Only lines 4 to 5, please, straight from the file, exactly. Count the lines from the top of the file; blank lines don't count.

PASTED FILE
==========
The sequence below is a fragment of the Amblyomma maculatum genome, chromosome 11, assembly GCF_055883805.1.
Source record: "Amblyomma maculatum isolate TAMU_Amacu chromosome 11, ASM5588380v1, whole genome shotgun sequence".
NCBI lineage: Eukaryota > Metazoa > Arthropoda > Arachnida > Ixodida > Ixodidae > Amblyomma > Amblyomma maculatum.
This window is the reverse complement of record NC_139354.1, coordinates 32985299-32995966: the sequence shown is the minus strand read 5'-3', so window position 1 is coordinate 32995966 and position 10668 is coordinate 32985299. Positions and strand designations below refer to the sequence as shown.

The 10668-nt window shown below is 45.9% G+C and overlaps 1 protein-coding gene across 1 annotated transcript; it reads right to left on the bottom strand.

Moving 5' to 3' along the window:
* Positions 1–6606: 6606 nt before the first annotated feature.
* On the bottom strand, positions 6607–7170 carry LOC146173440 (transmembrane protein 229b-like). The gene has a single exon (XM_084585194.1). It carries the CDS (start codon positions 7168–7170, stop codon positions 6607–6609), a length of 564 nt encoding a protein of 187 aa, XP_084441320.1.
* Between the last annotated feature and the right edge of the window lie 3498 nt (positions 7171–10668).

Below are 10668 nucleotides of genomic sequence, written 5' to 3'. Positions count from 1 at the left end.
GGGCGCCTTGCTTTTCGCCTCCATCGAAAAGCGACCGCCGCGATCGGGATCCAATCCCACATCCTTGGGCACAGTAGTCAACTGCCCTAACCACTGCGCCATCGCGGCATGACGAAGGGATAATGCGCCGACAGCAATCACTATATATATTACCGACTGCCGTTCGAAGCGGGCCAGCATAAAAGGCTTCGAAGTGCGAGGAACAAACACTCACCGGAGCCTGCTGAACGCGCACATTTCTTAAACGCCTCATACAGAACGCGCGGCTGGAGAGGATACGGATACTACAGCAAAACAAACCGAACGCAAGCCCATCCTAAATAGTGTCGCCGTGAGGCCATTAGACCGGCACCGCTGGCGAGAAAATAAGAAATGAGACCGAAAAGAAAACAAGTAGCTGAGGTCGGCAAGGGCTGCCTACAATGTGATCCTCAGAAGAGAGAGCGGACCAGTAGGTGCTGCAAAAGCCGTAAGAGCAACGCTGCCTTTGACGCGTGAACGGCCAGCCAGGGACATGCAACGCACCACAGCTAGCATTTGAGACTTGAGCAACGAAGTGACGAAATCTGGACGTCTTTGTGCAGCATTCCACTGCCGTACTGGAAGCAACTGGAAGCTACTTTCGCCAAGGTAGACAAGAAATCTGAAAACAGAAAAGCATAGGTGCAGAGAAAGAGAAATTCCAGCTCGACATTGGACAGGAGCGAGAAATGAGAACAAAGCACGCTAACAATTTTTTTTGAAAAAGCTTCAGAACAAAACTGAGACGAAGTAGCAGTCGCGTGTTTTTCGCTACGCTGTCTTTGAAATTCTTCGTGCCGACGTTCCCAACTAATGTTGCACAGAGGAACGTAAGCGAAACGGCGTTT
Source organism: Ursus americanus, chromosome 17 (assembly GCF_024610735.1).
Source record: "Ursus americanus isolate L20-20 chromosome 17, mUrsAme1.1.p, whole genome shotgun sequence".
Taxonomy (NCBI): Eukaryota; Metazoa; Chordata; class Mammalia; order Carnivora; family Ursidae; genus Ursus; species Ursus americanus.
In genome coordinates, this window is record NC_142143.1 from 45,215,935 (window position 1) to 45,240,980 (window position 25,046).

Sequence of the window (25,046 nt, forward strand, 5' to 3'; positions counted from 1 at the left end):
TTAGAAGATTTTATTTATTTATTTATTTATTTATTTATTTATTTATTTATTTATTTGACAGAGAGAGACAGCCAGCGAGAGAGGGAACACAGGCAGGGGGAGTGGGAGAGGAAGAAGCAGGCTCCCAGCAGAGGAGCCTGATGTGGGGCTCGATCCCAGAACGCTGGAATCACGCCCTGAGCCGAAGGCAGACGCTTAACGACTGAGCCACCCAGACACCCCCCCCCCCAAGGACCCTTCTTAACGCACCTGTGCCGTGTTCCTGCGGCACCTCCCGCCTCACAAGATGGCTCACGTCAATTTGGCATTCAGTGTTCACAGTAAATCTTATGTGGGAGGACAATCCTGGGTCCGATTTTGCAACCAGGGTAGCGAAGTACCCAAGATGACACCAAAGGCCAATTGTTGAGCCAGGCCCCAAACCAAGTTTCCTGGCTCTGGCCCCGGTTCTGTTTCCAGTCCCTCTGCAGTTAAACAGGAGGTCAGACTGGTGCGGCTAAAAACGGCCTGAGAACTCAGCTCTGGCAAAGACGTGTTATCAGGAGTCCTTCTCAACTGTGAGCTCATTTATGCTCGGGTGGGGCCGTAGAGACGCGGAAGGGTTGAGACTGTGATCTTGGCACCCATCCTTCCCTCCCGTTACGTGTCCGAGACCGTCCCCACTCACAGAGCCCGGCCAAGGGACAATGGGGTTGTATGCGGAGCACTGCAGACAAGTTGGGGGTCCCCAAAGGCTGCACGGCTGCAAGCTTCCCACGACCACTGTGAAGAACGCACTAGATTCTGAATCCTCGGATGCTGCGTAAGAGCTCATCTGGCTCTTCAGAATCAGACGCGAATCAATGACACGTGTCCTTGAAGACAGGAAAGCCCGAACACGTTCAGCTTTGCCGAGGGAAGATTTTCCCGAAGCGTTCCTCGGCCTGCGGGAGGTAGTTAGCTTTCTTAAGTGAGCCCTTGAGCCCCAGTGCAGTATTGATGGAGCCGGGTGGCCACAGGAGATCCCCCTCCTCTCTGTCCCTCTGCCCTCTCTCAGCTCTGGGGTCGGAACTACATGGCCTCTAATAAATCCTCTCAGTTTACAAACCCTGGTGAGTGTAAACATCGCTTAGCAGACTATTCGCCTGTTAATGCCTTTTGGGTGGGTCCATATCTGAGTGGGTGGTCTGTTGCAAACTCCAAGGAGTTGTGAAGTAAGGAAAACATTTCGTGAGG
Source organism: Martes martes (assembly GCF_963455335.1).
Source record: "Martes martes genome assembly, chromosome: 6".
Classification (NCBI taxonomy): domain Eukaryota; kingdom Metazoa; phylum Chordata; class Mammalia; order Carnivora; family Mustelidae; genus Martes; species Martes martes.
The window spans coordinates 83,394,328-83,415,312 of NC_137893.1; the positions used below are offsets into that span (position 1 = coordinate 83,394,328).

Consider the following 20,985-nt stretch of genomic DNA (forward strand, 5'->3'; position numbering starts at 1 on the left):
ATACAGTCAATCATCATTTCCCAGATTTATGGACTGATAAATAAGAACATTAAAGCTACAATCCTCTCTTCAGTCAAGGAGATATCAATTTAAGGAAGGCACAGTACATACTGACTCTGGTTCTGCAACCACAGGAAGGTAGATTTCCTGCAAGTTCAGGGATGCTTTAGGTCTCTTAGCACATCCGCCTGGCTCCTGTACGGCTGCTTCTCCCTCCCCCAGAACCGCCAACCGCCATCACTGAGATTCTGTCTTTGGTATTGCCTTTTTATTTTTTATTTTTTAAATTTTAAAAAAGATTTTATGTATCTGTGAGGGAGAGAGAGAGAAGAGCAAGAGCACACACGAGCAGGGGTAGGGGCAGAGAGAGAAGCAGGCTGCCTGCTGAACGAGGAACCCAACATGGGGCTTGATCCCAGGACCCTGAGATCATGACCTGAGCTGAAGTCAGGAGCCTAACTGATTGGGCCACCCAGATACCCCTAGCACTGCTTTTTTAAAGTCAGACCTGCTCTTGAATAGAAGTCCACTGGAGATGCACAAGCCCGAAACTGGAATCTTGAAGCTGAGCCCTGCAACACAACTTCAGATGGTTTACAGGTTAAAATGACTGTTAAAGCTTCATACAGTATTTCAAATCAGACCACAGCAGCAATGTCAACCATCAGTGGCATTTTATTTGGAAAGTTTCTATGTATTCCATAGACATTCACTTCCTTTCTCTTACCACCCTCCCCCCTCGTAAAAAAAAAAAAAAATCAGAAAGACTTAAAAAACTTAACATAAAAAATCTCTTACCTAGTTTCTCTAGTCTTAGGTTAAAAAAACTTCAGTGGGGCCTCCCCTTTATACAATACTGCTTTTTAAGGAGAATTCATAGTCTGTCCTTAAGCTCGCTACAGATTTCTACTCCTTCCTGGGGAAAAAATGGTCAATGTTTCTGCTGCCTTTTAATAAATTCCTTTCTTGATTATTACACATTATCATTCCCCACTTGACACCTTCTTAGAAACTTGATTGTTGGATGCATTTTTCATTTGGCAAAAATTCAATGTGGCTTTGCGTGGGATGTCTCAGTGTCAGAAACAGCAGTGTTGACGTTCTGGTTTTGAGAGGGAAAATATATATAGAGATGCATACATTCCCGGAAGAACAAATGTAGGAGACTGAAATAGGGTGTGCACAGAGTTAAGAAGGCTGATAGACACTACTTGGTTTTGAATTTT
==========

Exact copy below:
This window is the reverse complement of record NC_139354.1, coordinates 32985299-32995966: the sequence shown is the minus strand read 5'-3', so window position 1 is coordinate 32995966 and position 10668 is coordinate 32985299. Positions and strand designations below refer to the sequence as shown.

The 10668-nt window shown below is 45.9% G+C and overlaps 1 protein-coding gene across 1 annotated transcript; it reads right to left on the bottom strand.